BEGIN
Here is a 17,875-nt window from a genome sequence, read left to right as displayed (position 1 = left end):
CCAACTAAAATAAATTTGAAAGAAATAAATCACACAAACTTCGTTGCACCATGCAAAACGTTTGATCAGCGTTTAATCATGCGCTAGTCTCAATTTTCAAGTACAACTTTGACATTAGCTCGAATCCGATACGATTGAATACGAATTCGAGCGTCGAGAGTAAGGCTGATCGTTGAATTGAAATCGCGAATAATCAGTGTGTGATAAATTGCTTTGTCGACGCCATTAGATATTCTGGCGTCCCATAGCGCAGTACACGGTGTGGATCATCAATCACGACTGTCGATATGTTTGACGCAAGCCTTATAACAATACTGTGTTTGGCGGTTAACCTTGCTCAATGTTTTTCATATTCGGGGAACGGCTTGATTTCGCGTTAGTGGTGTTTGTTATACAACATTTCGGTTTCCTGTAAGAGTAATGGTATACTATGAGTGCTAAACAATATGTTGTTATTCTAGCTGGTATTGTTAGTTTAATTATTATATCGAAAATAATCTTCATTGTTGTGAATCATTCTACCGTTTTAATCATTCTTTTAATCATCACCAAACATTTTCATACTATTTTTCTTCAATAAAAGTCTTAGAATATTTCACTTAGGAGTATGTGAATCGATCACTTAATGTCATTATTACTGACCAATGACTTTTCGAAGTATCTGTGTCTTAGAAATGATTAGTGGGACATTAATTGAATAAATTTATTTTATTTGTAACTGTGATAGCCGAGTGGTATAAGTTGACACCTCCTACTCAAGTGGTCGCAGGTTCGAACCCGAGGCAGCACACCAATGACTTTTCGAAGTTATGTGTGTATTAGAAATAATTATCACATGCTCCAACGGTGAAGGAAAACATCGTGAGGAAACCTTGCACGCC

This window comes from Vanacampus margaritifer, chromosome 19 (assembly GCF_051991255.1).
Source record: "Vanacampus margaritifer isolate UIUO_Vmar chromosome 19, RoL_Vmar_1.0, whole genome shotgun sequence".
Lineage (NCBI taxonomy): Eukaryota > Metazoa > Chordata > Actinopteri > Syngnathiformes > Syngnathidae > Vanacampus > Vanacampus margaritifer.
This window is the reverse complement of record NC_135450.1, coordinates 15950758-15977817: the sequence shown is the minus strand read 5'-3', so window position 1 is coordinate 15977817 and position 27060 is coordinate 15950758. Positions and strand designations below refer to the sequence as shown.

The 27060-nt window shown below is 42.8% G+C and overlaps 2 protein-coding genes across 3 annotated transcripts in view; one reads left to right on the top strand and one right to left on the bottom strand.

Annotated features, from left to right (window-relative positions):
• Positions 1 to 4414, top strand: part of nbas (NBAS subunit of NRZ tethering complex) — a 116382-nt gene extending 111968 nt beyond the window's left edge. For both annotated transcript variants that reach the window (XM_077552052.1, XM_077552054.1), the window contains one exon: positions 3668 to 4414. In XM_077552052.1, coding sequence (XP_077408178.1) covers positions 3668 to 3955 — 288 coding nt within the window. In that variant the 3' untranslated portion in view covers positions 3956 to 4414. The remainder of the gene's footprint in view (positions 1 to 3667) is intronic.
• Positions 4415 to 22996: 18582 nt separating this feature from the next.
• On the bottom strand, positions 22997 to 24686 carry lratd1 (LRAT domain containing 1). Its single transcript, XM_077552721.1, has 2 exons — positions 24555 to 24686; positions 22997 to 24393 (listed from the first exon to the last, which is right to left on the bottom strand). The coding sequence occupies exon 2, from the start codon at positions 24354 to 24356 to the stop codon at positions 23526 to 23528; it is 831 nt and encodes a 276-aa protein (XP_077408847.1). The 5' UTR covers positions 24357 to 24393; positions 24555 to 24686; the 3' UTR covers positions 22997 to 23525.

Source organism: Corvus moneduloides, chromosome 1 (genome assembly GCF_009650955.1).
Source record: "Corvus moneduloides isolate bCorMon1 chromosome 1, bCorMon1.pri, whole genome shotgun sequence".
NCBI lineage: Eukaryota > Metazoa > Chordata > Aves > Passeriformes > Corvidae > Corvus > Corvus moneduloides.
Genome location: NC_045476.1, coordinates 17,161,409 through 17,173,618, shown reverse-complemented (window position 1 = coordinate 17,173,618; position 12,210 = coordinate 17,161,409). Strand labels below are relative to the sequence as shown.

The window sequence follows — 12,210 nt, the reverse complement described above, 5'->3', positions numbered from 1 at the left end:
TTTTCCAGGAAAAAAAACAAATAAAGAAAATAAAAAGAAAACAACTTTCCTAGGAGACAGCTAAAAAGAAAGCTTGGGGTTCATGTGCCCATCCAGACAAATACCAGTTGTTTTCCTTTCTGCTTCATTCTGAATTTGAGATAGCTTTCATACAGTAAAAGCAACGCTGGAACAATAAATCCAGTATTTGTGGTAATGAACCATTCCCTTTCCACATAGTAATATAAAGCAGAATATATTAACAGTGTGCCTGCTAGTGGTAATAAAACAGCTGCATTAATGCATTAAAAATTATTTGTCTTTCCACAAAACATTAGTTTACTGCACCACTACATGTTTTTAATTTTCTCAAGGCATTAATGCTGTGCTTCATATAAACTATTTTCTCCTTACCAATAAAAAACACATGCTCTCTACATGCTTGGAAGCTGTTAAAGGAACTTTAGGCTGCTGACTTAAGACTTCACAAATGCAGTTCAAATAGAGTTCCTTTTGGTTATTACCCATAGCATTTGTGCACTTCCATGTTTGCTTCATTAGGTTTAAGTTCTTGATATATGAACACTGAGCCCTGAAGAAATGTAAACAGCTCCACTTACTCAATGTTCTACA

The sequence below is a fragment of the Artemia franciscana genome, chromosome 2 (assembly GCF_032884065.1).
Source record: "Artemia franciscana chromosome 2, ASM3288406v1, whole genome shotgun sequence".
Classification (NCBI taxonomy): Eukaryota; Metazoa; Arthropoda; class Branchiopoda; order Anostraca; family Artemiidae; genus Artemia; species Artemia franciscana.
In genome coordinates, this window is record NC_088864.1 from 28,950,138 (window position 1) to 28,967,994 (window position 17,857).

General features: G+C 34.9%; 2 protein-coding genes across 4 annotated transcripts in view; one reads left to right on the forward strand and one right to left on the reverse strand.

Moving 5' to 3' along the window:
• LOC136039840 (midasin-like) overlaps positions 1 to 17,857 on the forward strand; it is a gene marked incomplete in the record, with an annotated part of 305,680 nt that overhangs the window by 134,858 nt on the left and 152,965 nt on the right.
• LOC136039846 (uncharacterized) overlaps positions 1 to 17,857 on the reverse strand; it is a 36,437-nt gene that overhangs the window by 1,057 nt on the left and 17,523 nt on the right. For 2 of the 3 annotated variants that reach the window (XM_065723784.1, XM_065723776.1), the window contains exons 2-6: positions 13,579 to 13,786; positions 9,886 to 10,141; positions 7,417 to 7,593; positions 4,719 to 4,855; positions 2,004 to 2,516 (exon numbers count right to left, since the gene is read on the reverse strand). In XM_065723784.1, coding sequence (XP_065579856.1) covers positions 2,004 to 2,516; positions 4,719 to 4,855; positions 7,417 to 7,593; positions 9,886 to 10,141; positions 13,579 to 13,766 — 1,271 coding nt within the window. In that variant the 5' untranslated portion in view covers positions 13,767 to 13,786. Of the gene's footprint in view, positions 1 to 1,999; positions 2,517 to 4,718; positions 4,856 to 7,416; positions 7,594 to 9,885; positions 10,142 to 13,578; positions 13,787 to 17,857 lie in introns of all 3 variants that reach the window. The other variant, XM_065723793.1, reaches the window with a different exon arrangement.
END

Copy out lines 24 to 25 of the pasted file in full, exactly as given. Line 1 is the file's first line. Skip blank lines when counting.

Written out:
• LOC136039840 (midasin-like) overlaps positions 1 to 17,857 on the forward strand; it is a gene marked incomplete in the record, with an annotated part of 305,680 nt that overhangs the window by 134,858 nt on the left and 152,965 nt on the right.
• LOC136039846 (uncharacterized) overlaps positions 1 to 17,857 on the reverse strand; it is a 36,437-nt gene that overhangs the window by 1,057 nt on the left and 17,523 nt on the right. For 2 of the 3 annotated variants that reach the window (XM_065723784.1, XM_065723776.1), the window contains exons 2-6: positions 13,579 to 13,786; positions 9,886 to 10,141; positions 7,417 to 7,593; positions 4,719 to 4,855; positions 2,004 to 2,516 (exon numbers count right to left, since the gene is read on the reverse strand). In XM_065723784.1, coding sequence (XP_065579856.1) covers positions 2,004 to 2,516; positions 4,719 to 4,855; positions 7,417 to 7,593; positions 9,886 to 10,141; positions 13,579 to 13,766 — 1,271 coding nt within the window. In that variant the 5' untranslated portion in view covers positions 13,767 to 13,786. Of the gene's footprint in view, positions 1 to 1,999; positions 2,517 to 4,718; positions 4,856 to 7,416; positions 7,594 to 9,885; positions 10,142 to 13,578; positions 13,787 to 17,857 lie in introns of all 3 variants that reach the window. The other variant, XM_065723793.1, reaches the window with a different exon arrangement.